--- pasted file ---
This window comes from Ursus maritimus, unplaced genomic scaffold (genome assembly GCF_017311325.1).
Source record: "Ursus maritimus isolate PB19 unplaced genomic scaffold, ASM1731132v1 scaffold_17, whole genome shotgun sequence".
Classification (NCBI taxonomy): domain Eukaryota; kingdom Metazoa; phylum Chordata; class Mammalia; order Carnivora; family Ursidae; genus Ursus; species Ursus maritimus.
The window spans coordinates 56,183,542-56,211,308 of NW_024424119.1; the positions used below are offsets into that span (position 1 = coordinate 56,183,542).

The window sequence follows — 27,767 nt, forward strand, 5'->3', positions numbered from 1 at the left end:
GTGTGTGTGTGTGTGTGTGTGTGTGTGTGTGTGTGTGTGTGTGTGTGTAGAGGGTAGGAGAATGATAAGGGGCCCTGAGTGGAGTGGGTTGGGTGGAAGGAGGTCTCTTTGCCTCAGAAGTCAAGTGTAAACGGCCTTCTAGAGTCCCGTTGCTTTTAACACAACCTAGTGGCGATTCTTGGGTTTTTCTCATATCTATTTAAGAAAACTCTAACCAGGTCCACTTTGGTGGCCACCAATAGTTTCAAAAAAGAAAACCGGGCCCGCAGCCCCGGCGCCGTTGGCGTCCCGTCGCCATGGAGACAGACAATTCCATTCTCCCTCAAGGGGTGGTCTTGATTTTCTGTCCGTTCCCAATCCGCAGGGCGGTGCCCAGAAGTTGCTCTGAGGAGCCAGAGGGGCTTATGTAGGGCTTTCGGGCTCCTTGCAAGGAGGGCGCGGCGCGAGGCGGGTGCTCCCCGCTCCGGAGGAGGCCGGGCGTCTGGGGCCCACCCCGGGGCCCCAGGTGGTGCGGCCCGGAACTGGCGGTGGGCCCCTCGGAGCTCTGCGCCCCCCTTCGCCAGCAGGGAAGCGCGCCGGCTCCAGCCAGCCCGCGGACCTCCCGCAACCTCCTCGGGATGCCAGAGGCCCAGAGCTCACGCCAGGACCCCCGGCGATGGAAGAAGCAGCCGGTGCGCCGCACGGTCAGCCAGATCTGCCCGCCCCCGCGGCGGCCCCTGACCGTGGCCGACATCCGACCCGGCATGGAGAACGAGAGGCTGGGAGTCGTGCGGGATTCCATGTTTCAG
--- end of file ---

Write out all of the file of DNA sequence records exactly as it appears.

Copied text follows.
This window comes from Ursus maritimus, unplaced genomic scaffold (genome assembly GCF_017311325.1).
Source record: "Ursus maritimus isolate PB19 unplaced genomic scaffold, ASM1731132v1 scaffold_17, whole genome shotgun sequence".
Classification (NCBI taxonomy): domain Eukaryota; kingdom Metazoa; phylum Chordata; class Mammalia; order Carnivora; family Ursidae; genus Ursus; species Ursus maritimus.
The window spans coordinates 56,183,542-56,211,308 of NW_024424119.1; the positions used below are offsets into that span (position 1 = coordinate 56,183,542).

The window sequence follows — 27,767 nt, forward strand, 5'->3', positions numbered from 1 at the left end:
GTGTGTGTGTGTGTGTGTGTGTGTGTGTGTGTGTGTGTGTGTGTGTGTAGAGGGTAGGAGAATGATAAGGGGCCCTGAGTGGAGTGGGTTGGGTGGAAGGAGGTCTCTTTGCCTCAGAAGTCAAGTGTAAACGGCCTTCTAGAGTCCCGTTGCTTTTAACACAACCTAGTGGCGATTCTTGGGTTTTTCTCATATCTATTTAAGAAAACTCTAACCAGGTCCACTTTGGTGGCCACCAATAGTTTCAAAAAAGAAAACCGGGCCCGCAGCCCCGGCGCCGTTGGCGTCCCGTCGCCATGGAGACAGACAATTCCATTCTCCCTCAAGGGGTGGTCTTGATTTTCTGTCCGTTCCCAATCCGCAGGGCGGTGCCCAGAAGTTGCTCTGAGGAGCCAGAGGGGCTTATGTAGGGCTTTCGGGCTCCTTGCAAGGAGGGCGCGGCGCGAGGCGGGTGCTCCCCGCTCCGGAGGAGGCCGGGCGTCTGGGGCCCACCCCGGGGCCCCAGGTGGTGCGGCCCGGAACTGGCGGTGGGCCCCTCGGAGCTCTGCGCCCCCCTTCGCCAGCAGGGAAGCGCGCCGGCTCCAGCCAGCCCGCGGACCTCCCGCAACCTCCTCGGGATGCCAGAGGCCCAGAGCTCACGCCAGGACCCCCGGCGATGGAAGAAGCAGCCGGTGCGCCGCACGGTCAGCCAGATCTGCCCGCCCCCGCGGCGGCCCCTGACCGTGGCCGACATCCGACCCGGCATGGAGAACGAGAGGCTGGGAGTCGTGCGGGATTCCATGTTTCAG